by Mark Davidson
Secluded behind a redwood fence, a high mulberry and an ivy-covered verandah in a typical Valley suburb shopping district is a Spanish-style bungalow which is official headquarters of a world-famous figure of century mythology. The yellow stucco structure houses the corporation that licenses those who seek to commercialize on a 64-year-old legend called Tarzan.

It's a legend grossing mere than -$1 million a year from the direct exploitation of Tarzan's exploits, from the placing of
Tarzan's good name on various products, and from its  appearances in advertisements for such commodities as biscuits in France, soda pop  in Italy and insurance in the United States.

Quite appropriately, Tarzan's headquarters is located in Tarzana,which since 1930 has displayed that postition of honor for the most famous creation of the neighborhood's most famous resident. The resident, of course, was Edgar Rice Burroughs (1875-1950). 

Burroughs, whose ashes are buried under the aforementioned mulberry tree, established his Tarzana Ranch in 1919. That was seven years after he first began cycling his ape-man's exploits as an amateur pulp magazine contributor in Chicago.

He erected the bungalow in 1927, to serve as the office of Edgar RiceBurroughs Inc. ,the corporate guise he created in order to cultivate the profits of his fantasies. Known by the most ardent of his hundreds of millions of fans as ERB, he provided his ERB Inc. with some unusual capital investments: 99 novels of interplanetary and terrestial adventures (translated into more than 40 languages plus Braille), and also induding 26 Tarzan books that spawned 42 feature films and movie serials, 52 one-hour television dramas and countless of episodes for radio, comic strips and comic books. Ina ddition, there has been a golden avalanche of artifacts, including coloring books, jigsaw puzzles, slates, board games, archery sets, yo-yos, playing  and greeting cards, record albums, bread, bubblegum, spreads, lamps, tote bags, luggage, wallets, costumes, helmets, ties, handkerchiefs, belt buckles, gloves, necklaces, rings, bracelets, sneakers, T-shirts, sweaters, pajamas, and bikini underpants inscribed "Me Tarzan" or "Me Jane." Such merchandise may soon be in more demand than ever, according to ERB grandson Danton Burroughs who coordinates marketing and publicity in a merechandise strewn office of the family-owned ERB Inc. "A new generation of youngsters is now being introduced to Tarzan throught the Saturday morning TV .animation series," young Burroughs reports. "And, very soon Warner Brothers will begin  the most spectacular of all Tarzan movies, a brand new film of Tarzan of the Apes.'"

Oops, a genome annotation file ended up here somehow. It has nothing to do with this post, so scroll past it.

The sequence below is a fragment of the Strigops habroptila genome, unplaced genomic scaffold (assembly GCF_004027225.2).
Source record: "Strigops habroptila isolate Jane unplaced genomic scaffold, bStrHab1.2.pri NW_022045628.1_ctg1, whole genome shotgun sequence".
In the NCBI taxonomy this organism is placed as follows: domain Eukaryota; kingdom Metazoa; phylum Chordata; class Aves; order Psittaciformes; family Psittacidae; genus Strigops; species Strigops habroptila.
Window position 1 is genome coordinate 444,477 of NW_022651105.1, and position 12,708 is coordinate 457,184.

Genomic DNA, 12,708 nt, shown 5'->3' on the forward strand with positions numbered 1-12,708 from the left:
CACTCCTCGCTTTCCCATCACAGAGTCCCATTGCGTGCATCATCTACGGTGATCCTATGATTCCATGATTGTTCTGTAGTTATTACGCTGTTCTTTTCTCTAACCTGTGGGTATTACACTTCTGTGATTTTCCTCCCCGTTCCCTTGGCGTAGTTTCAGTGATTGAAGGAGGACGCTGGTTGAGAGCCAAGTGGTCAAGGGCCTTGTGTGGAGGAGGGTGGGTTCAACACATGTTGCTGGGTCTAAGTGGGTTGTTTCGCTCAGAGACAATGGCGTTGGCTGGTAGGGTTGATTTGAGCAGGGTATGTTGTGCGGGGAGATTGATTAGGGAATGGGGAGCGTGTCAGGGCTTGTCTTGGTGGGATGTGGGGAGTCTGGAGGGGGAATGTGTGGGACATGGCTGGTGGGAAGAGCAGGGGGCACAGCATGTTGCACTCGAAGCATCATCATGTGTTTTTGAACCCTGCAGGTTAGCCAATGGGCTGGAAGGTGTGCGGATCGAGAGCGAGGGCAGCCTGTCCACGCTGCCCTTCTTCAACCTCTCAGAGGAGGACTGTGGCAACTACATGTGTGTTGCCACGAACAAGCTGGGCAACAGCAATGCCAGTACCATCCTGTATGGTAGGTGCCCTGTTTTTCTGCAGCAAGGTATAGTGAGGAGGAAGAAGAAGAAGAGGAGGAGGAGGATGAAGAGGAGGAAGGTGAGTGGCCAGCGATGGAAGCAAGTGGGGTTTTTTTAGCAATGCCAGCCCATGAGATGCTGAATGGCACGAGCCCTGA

Does DantonBurroughs seriously expect the new film  to have a greater impact than any of the 12 Johnny Weissmuller pics of the 30s and 40s? Can the new film be more eventful than Elmo  Liincoln's original portrayal of "Tarzanof the Apes," which drew record crowds and grossed more than $1 million in the silent film year of  1918.